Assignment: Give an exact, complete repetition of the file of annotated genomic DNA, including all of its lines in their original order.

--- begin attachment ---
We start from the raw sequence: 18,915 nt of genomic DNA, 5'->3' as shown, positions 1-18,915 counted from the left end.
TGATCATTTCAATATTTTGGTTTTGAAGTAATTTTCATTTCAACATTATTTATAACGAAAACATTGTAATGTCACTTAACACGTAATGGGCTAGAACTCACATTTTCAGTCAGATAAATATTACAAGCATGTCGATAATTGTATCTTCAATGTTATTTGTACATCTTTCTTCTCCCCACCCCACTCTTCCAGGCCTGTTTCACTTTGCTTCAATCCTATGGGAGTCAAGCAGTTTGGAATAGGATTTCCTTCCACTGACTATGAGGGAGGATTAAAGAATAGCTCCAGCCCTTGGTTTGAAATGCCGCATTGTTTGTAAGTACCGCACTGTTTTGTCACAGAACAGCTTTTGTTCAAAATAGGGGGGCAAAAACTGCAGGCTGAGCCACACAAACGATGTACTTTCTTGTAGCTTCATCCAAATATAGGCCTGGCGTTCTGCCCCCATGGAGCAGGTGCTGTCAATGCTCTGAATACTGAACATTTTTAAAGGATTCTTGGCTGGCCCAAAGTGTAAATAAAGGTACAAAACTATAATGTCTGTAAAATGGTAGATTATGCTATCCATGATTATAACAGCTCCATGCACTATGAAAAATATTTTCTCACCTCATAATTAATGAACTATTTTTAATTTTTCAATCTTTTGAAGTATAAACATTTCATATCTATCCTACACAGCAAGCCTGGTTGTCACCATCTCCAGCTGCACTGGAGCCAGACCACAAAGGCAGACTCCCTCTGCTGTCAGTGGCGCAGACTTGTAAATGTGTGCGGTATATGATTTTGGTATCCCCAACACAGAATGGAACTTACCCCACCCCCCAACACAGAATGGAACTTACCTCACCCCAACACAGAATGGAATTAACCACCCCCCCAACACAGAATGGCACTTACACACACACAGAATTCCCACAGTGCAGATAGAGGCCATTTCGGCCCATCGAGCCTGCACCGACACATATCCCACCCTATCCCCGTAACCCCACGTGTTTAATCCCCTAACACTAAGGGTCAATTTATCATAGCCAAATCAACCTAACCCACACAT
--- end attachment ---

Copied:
We start from the raw sequence: 18,915 nt of genomic DNA, 5'->3' as shown, positions 1-18,915 counted from the left end.
TGATCATTTCAATATTTTGGTTTTGAAGTAATTTTCATTTCAACATTATTTATAACGAAAACATTGTAATGTCACTTAACACGTAATGGGCTAGAACTCACATTTTCAGTCAGATAAATATTACAAGCATGTCGATAATTGTATCTTCAATGTTATTTGTACATCTTTCTTCTCCCCACCCCACTCTTCCAGGCCTGTTTCACTTTGCTTCAATCCTATGGGAGTCAAGCAGTTTGGAATAGGATTTCCTTCCACTGACTATGAGGGAGGATTAAAGAATAGCTCCAGCCCTTGGTTTGAAATGCCGCATTGTTTGTAAGTACCGCACTGTTTTGTCACAGAACAGCTTTTGTTCAAAATAGGGGGGCAAAAACTGCAGGCTGAGCCACACAAACGATGTACTTTCTTGTAGCTTCATCCAAATATAGGCCTGGCGTTCTGCCCCCATGGAGCAGGTGCTGTCAATGCTCTGAATACTGAACATTTTTAAAGGATTCTTGGCTGGCCCAAAGTGTAAATAAAGGTACAAAACTATAATGTCTGTAAAATGGTAGATTATGCTATCCATGATTATAACAGCTCCATGCACTATGAAAAATATTTTCTCACCTCATAATTAATGAACTATTTTTAATTTTTCAATCTTTTGAAGTATAAACATTTCATATCTATCCTACACAGCAAGCCTGGTTGTCACCATCTCCAGCTGCACTGGAGCCAGACCACAAAGGCAGACTCCCTCTGCTGTCAGTGGCGCAGACTTGTAAATGTGTGCGGTATATGATTTTGGTATCCCCAACACAGAATGGAACTTACCCCACCCCCCAACACAGAATGGAACTTACCTCACCCCAACACAGAATGGAATTAACCACCCCCCCAACACAGAATGGCACTTACACACACACAGAATTCCCACAGTGCAGATAGAGGCCATTTCGGCCCATCGAGCCTGCACCGACACATATCCCACCCTATCCCCGTAACCCCACGTGTTTAATCCCCTAACACTAAGGGTCAATTTATCATAGCCAAATCAACCTAACCCACACAT